Springfield Journal Register

September 19, 2002

Shimkus aides: Pull ads about Enron 


WASHINGTON - The race between dueling House members John Shimkus, a Republican, and David Phelps, a Democrat, heated up Wednesday as Shimkus' camp publicly called for television stations in Springfield and St. Louis to pull ads that accuse him of aiding scandal-plagued Enron.

Similar TV ads paid for by the AFL-CIO for other House races were pulled by six television stations in Mississippi on Tuesday, prompting the Shimkus request.

Shimkus spokesman Steve Tomaszewski said the ads contain "inaccuracies and false statements" implying that Shimkus voted to give away $254 million in tax rebates to Enron.

"There was no way that Enron was specifically mentioned in the legislation," an earlier version of a Republican economic package ultimately passed by Congress, Tomaszewski said.

However, AFL-CIO spokeswoman Kathy Roeder said the labor union stands by the ads, which she said were running again in Mississippi on Wednesday with minor revisions.

"Corporations are never mentioned in legislation specifically," Roeder said. "However, two weeks before Shimkus voted, there was a report released by a group called Citizens for Tax Justice that listed the top corporate beneficiaries and Enron was among the top 10," she said. The report included the $254 million figure.

The original bill approved by the House contained billions of dollars in alternative minimum tax rebates that dozens of companies could have received. Enron, which was leading the effort to include the tax rebate, would have received $254 million, she said. But the final version passed by Congress didn't include the tax credit.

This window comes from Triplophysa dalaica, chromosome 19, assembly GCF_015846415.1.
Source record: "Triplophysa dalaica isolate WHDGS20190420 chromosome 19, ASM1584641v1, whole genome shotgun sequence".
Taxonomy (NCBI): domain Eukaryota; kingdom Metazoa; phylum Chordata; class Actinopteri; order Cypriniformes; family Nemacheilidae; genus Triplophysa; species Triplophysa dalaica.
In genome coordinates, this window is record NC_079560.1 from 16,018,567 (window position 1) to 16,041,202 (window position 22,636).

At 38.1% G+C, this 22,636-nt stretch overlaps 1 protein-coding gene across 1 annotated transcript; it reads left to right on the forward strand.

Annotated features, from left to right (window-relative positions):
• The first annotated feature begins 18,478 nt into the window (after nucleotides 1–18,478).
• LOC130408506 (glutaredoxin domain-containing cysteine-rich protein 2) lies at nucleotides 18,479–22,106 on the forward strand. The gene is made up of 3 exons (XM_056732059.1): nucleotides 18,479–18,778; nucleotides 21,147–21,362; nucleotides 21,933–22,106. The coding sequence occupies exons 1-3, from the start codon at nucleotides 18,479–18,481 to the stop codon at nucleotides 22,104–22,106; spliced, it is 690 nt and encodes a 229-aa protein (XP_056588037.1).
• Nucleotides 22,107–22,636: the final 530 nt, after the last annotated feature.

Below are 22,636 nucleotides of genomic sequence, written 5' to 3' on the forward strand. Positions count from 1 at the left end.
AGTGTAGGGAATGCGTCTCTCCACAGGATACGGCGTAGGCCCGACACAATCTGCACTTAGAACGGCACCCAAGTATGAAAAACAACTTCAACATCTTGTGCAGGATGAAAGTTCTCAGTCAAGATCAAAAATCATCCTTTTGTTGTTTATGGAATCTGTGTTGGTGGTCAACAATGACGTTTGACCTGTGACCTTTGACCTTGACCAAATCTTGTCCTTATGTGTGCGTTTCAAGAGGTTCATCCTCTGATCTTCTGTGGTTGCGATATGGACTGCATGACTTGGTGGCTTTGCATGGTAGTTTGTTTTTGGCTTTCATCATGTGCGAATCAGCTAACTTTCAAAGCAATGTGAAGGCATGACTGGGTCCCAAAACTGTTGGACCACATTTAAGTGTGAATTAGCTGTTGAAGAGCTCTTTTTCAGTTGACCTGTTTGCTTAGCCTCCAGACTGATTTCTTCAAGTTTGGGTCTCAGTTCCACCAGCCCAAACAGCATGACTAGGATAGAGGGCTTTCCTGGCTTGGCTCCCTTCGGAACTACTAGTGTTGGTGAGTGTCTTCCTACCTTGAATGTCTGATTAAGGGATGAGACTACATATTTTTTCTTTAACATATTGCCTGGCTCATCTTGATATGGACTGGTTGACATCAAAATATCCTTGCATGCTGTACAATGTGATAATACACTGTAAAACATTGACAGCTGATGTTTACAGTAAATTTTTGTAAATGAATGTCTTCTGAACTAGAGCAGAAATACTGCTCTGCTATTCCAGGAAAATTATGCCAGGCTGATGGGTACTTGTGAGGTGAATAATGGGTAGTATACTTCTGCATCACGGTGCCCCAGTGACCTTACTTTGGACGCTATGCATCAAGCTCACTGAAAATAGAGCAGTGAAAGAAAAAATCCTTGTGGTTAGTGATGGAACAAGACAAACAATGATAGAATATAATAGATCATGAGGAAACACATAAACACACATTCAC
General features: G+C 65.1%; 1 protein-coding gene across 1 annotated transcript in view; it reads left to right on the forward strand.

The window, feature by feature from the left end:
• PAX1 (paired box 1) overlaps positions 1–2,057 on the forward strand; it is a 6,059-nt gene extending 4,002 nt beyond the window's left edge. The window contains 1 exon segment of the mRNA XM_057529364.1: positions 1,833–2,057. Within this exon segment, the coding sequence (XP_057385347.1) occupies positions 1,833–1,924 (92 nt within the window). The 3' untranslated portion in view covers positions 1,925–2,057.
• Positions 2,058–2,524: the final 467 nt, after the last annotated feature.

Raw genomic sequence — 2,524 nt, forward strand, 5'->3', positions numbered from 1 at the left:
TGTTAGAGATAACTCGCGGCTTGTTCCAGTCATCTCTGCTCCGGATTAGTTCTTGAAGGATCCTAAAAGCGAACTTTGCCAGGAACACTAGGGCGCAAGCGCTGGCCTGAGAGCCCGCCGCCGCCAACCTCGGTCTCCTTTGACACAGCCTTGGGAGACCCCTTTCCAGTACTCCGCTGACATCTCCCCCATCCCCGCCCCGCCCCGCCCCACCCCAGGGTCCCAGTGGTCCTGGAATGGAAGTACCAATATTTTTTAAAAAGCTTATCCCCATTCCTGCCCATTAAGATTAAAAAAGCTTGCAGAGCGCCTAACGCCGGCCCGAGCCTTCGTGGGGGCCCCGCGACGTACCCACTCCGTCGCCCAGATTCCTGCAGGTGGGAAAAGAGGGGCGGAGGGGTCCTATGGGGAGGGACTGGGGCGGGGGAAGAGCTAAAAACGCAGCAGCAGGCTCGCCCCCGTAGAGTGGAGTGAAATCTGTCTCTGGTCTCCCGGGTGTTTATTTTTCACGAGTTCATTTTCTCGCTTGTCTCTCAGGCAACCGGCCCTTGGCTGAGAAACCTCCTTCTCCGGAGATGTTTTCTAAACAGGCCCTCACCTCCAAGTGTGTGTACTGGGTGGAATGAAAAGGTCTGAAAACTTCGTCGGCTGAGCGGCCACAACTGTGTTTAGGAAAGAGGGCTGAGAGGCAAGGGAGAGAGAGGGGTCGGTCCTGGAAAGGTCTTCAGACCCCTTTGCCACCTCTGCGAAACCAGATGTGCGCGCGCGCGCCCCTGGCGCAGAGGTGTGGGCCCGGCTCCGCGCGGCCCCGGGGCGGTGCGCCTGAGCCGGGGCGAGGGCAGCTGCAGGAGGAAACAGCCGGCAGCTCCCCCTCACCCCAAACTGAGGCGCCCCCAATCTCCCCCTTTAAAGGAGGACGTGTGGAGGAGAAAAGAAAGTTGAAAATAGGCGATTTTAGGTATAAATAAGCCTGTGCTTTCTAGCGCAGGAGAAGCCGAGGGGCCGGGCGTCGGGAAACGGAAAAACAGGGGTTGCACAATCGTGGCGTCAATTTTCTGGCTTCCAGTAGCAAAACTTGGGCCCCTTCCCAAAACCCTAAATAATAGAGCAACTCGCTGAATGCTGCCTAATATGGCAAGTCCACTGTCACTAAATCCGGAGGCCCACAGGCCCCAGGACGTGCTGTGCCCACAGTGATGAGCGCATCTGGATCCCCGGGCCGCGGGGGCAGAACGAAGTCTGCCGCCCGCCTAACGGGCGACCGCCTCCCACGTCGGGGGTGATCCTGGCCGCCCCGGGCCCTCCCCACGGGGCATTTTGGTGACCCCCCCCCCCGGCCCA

The Shimkus campaign received no immediate response from the television stations, including WICS in Springfield and WAND in Decatur.

Meanwhile, national Republicans formally accused Phelps of accepting illegal campaign contributions, and Phelps' campaign issued a poll showing him for the first time taking a lead in the race.

The poll, paid for by Phelps' campaign, showed Phelps leading Shimkus 40 by percent to 38 percent with 22 percent of the surveyed voters still undecided. The survey of 504 likely voters taken earlier this month has a 4-point margin of error.

Nevertheless, Phelps' supporters contended it showed a surge for the Eldorado Democrat who was portrayed as the underdog in a new
Republican-leaning district that stretches from Springfield to the Kentucky border.

Tomaszewski called the poll "an anomaly" or possibly manipulated to attract campaign donors. The latest Shimkus poll showed him leading 52-37 percent with 11 percent undecided, he said.

The two incumbents were thrown together when new congressional
districts were drawn.

The National Republican Congressional Committee filed a complaint with the Federal Election Commission over several small donations reported by the Phelps campaign that appeared to be collected improperly from companies. But the contributions came from partnerships or family businesses that aren't formally incorporated and so are legal under federal election law, said Phelps campaign manager Crystal Litz.